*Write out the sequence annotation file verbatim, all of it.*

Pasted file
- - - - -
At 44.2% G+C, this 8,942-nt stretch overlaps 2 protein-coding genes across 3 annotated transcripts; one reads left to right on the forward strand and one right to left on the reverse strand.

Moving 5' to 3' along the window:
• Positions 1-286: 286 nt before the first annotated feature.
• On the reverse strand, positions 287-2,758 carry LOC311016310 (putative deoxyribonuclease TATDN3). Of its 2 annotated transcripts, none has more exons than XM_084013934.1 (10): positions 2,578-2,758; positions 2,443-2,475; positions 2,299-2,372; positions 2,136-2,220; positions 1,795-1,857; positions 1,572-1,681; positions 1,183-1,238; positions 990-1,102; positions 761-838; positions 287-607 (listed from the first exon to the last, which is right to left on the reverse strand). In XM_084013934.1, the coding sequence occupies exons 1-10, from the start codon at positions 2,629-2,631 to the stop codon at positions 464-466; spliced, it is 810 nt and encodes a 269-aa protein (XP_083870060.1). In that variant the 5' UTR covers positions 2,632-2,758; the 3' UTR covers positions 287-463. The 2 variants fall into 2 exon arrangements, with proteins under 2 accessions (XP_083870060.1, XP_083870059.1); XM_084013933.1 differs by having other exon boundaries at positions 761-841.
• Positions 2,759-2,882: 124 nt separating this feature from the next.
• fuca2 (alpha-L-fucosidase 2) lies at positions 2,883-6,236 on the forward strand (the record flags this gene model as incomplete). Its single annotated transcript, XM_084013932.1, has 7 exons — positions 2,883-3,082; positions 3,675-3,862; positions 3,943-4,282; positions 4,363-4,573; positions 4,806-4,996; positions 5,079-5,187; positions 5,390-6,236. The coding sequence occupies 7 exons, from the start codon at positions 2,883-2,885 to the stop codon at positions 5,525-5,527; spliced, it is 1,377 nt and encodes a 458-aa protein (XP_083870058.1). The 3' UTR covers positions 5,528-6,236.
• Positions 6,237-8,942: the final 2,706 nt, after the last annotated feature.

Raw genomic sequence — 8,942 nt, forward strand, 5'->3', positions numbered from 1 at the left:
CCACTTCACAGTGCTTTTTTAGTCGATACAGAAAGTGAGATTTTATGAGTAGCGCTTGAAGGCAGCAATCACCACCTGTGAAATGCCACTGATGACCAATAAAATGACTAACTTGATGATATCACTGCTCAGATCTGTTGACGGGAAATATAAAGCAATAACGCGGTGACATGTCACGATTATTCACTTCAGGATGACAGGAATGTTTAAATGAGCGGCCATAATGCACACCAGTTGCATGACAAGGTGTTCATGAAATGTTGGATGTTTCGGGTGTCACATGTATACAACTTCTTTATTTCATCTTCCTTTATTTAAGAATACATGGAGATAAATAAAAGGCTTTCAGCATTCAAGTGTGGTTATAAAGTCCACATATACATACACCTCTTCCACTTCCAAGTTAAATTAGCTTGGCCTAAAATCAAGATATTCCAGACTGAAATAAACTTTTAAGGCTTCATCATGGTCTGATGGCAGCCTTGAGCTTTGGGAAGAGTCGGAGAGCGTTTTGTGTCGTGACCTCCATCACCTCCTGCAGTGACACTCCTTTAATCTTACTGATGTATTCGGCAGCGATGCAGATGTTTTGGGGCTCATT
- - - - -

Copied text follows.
At 44.2% G+C, this 8,942-nt stretch overlaps 2 protein-coding genes across 3 annotated transcripts; one reads left to right on the forward strand and one right to left on the reverse strand.

Moving 5' to 3' along the window:
• Positions 1-286: 286 nt before the first annotated feature.
• On the reverse strand, positions 287-2,758 carry LOC311016310 (putative deoxyribonuclease TATDN3). Of its 2 annotated transcripts, none has more exons than XM_084013934.1 (10): positions 2,578-2,758; positions 2,443-2,475; positions 2,299-2,372; positions 2,136-2,220; positions 1,795-1,857; positions 1,572-1,681; positions 1,183-1,238; positions 990-1,102; positions 761-838; positions 287-607 (listed from the first exon to the last, which is right to left on the reverse strand). In XM_084013934.1, the coding sequence occupies exons 1-10, from the start codon at positions 2,629-2,631 to the stop codon at positions 464-466; spliced, it is 810 nt and encodes a 269-aa protein (XP_083870060.1). In that variant the 5' UTR covers positions 2,632-2,758; the 3' UTR covers positions 287-463. The 2 variants fall into 2 exon arrangements, with proteins under 2 accessions (XP_083870060.1, XP_083870059.1); XM_084013933.1 differs by having other exon boundaries at positions 761-841.
• Positions 2,759-2,882: 124 nt separating this feature from the next.
• fuca2 (alpha-L-fucosidase 2) lies at positions 2,883-6,236 on the forward strand (the record flags this gene model as incomplete). Its single annotated transcript, XM_084013932.1, has 7 exons — positions 2,883-3,082; positions 3,675-3,862; positions 3,943-4,282; positions 4,363-4,573; positions 4,806-4,996; positions 5,079-5,187; positions 5,390-6,236. The coding sequence occupies 7 exons, from the start codon at positions 2,883-2,885 to the stop codon at positions 5,525-5,527; spliced, it is 1,377 nt and encodes a 458-aa protein (XP_083870058.1). The 3' UTR covers positions 5,528-6,236.
• Positions 6,237-8,942: the final 2,706 nt, after the last annotated feature.

Raw genomic sequence — 8,942 nt, forward strand, 5'->3', positions numbered from 1 at the left:
CCACTTCACAGTGCTTTTTTAGTCGATACAGAAAGTGAGATTTTATGAGTAGCGCTTGAAGGCAGCAATCACCACCTGTGAAATGCCACTGATGACCAATAAAATGACTAACTTGATGATATCACTGCTCAGATCTGTTGACGGGAAATATAAAGCAATAACGCGGTGACATGTCACGATTATTCACTTCAGGATGACAGGAATGTTTAAATGAGCGGCCATAATGCACACCAGTTGCATGACAAGGTGTTCATGAAATGTTGGATGTTTCGGGTGTCACATGTATACAACTTCTTTATTTCATCTTCCTTTATTTAAGAATACATGGAGATAAATAAAAGGCTTTCAGCATTCAAGTGTGGTTATAAAGTCCACATATACATACACCTCTTCCACTTCCAAGTTAAATTAGCTTGGCCTAAAATCAAGATATTCCAGACTGAAATAAACTTTTAAGGCTTCATCATGGTCTGATGGCAGCCTTGAGCTTTGGGAAGAGTCGGAGAGCGTTTTGTGTCGTGACCTCCATCACCTCCTGCAGTGACACTCCTTTAATCTTACTGATGTATTCGGCAGCGATGCAGATGTTTTGGGGCTCATT